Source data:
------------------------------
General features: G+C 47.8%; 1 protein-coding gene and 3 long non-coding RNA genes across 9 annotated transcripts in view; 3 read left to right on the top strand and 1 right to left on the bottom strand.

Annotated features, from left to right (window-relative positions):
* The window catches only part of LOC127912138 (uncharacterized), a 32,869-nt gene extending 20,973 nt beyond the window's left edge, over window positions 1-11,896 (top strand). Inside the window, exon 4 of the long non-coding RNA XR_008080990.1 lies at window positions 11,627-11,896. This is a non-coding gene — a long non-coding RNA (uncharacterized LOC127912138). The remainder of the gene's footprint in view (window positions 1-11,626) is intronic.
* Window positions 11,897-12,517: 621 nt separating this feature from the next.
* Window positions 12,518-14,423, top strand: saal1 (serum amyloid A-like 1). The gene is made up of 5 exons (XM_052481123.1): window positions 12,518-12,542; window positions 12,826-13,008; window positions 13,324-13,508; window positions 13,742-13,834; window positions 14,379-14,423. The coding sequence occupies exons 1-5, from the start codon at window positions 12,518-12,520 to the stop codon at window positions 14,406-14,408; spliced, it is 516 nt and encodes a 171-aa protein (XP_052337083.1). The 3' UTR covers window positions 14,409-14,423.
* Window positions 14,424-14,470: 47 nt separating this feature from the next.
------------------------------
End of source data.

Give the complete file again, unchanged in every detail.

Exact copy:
General features: G+C 47.8%; 1 protein-coding gene and 3 long non-coding RNA genes across 9 annotated transcripts in view; 3 read left to right on the top strand and 1 right to left on the bottom strand.

Annotated features, from left to right (window-relative positions):
* The window catches only part of LOC127912138 (uncharacterized), a 32,869-nt gene extending 20,973 nt beyond the window's left edge, over window positions 1-11,896 (top strand). Inside the window, exon 4 of the long non-coding RNA XR_008080990.1 lies at window positions 11,627-11,896. This is a non-coding gene — a long non-coding RNA (uncharacterized LOC127912138). The remainder of the gene's footprint in view (window positions 1-11,626) is intronic.
* Window positions 11,897-12,517: 621 nt separating this feature from the next.
* Window positions 12,518-14,423, top strand: saal1 (serum amyloid A-like 1). The gene is made up of 5 exons (XM_052481123.1): window positions 12,518-12,542; window positions 12,826-13,008; window positions 13,324-13,508; window positions 13,742-13,834; window positions 14,379-14,423. The coding sequence occupies exons 1-5, from the start codon at window positions 12,518-12,520 to the stop codon at window positions 14,406-14,408; spliced, it is 516 nt and encodes a 171-aa protein (XP_052337083.1). The 3' UTR covers window positions 14,409-14,423.
* Window positions 14,424-14,470: 47 nt separating this feature from the next.